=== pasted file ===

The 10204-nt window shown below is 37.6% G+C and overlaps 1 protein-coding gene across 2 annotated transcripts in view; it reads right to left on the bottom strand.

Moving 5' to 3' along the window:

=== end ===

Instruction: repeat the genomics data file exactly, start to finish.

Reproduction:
The 10204-nt window shown below is 37.6% G+C and overlaps 1 protein-coding gene across 2 annotated transcripts in view; it reads right to left on the bottom strand.

Moving 5' to 3' along the window: